These are all the ingredients you need to make our universe (plus maybe a few more we haven’t found yet). Source

You must realize, then, that someday, somehow, someone will develop a system with such vast computing power that we’ll be able to input all the necessary fundamental particles or fields (rules as per programming), and then our universe could be simulated to a startling degree of accuracy.

But, to merely simulate our universe, while it would allow incredible scientific insight into its inner-workings, sounds boring. Why not enter the simulation? This is where advanced virtual reality comes in. With advances in the studies of neuroscience and psychology, paired with methods to hook your brain up to a future computer (wirelessly or otherwise), you’ll be able to walk around inside this new reality. Okay, that’s cooler, but still why just walk around in a virtual world as convincing as the real one? Then it’s just the same and there isn’t anything novel to the experience. The caveat here is that, since the world is artificial in nature, you’ll have access to its programming, or source code. Not only would you be able to alter it, but you’d be able to cheat the system altogether and do whatever you could possibly imagine. Want to run at supersonic speeds? Go right ahead. Fly up into space without a spacecraft or suit and not die? Sure. Make anything you want come into existence right in front of you that looks, sounds, feels, smells, and behaves exactly as it may in the real world? Yup. You would enter a world of potentially unlimited bliss and leisure. You’d be God and anything you wanted to do, you could do.


A virtual world is the only world in which this should be allowed to happen. Source

This begs the question: If you could choose to live in a virtual world where anything is possibly and your wildest dreams could come true, would you ever want to leave it? I probably would, because I’ve lived my entire life in the real world, but what about someone who grows up with this technology at their fingertips? Some people already choose to neglect their real world lives to engage in fantasy, just look at some cases of people playing Second Life or World of Warcraft. Now imagine World of Warcraft looks real and try and figure out how many people would want to do that instead of work a job and pay taxes. It’s hard to say, and I see some possible implications. Perhaps after the technology is adopted there will be a virtual migration where people choose to live in the virtual world, abandoning their bodies in the process. Specialized companies would crop up offering to store and keep your brain healthy as you are perpetually immersed in the digital realm. Maybe you could even have a clone body waiting for you if you decide to flip-flop between worlds. It’s hard to say and anything could be possible given that future landscape, but one other thing becomes apparent: you could become immortal. You have no body but your brain is cared for and will be indefinitely rejuvenated? I’m pretty sure that equals immortality. There’s still that tricky question of consciousness and the soul, though.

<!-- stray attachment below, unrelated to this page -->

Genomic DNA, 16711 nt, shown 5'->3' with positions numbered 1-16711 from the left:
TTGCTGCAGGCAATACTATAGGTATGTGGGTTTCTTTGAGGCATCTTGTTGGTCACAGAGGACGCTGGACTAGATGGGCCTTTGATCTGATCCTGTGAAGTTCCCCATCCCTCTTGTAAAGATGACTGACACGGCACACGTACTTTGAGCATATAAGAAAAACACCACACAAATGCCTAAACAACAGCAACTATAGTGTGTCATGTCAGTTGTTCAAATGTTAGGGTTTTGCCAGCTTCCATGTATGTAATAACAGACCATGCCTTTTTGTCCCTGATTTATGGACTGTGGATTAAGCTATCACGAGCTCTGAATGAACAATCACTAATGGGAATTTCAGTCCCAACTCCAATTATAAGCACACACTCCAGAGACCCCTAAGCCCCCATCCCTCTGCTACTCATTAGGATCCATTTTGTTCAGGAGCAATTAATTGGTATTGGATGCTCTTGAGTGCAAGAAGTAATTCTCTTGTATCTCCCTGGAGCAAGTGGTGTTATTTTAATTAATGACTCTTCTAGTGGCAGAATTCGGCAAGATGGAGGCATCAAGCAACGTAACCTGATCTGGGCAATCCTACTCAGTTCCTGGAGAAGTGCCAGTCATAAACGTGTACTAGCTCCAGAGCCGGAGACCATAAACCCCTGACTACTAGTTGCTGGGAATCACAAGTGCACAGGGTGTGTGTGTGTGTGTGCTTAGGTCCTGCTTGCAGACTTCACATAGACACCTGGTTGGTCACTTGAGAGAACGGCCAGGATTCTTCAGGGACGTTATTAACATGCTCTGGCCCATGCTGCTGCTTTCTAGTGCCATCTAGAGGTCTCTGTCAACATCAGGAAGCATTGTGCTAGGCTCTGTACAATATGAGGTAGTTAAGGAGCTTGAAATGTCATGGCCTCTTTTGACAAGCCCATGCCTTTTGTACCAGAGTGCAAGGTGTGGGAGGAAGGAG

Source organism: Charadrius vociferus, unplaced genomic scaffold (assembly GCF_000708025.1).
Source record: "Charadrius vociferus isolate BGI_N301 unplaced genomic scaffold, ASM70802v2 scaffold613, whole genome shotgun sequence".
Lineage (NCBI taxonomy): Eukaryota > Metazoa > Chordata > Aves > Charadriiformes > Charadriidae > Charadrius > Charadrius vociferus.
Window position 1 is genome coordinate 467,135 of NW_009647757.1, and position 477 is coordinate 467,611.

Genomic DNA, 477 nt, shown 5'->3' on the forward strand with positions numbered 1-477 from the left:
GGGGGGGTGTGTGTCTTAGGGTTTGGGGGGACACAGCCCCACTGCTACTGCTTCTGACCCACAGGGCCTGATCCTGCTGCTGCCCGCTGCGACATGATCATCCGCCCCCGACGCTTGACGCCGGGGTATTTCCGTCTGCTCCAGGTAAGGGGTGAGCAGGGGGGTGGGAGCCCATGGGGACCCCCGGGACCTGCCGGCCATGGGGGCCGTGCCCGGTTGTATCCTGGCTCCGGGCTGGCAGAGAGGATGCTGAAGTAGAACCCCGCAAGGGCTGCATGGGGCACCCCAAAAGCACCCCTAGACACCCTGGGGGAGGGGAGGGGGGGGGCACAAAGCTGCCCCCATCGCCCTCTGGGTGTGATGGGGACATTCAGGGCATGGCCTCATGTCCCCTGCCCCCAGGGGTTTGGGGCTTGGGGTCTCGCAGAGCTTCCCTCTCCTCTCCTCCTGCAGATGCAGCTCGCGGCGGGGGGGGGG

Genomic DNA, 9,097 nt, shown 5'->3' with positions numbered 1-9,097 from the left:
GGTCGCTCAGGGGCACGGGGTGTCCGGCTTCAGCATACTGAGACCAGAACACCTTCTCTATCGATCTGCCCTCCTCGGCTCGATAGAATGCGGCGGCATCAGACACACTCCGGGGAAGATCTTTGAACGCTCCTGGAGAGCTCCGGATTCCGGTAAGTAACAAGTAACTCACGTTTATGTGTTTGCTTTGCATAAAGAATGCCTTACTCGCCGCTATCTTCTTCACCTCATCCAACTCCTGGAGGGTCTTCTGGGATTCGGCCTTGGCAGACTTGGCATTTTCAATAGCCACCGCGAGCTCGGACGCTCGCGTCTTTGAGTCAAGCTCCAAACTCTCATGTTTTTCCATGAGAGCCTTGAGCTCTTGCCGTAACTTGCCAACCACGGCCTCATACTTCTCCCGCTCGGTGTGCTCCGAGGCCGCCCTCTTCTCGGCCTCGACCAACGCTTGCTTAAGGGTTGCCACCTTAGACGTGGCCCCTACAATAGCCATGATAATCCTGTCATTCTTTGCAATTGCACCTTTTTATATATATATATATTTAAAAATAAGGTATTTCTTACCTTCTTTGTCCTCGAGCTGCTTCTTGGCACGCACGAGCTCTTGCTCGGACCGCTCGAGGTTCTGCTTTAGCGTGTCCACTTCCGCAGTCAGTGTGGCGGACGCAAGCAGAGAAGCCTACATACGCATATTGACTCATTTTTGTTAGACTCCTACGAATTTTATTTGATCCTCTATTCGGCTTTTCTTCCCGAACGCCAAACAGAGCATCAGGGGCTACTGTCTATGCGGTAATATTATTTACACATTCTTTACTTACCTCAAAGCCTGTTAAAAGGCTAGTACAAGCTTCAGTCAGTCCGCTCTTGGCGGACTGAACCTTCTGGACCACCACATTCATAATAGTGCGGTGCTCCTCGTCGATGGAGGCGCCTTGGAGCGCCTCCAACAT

“Man, Bob’s in great shape these days. He doesn’t look a day over 150.” Source

Another, slightly darker, implication of all this is that we’re all currently living in a simulation right now. The premise behind this line of thought is that, if we ever achieve a realistic-style simulation or virtual reality, who’s to say some other civilization didn’t already do it and we’re living in the simulated universe? The prospect of this is horrifying, especially when none of us has the cheat codes or any control over it whatsoever. And the reasons to simulate our reality are abundant: to study us, our time period, or introduce stimuli and see how we react to it. There could be millions of simulations running in tandem, each with different inputs and conditions.In fact, there are some people that put our odds of living in the real reality being astronomically high against us. This could explain the Fermi paradox, the Big Bang, or strange phenomenon like ghosts and supposed tales of reincarnation. If it’s the truth, do we not matter? Could the simulation end at anytime? It’s a scary though, and I’d like to think we’re the real ones, though, thank you very much.

We’ve already used too many Matrix references. But still: Nope, nope, nope. Source

50 years is a long, long time. A lot can happen. Now let’s turn to the FPS and plot this bad boy.

This is 100% possible. This might even happen way before 50 years go by. Hopefully we don’t figure out we’re in a simulation by then, though.

Thanks for joining us for a look at the world in 2066. Next week marks our last set of predictions, the world of the early 22nd century. We’ll hope you’ll open your minds and take that doozy of a trip with us in Part Six.


Featured image: Virtual Reality meets Asteroid Mining. – Source

¹ – Wikipedia page on Asteroid Mining. Source

{the hematite blog} is a very new blog by a very regular guy that wants to learn and write about all sorts of stuff. I’m a little rusty, and this blog is about my journey to shake some of that rust off, get better at stuff, learn, and try new things. Maybe we can all learn something along the way. Thanks for stopping by!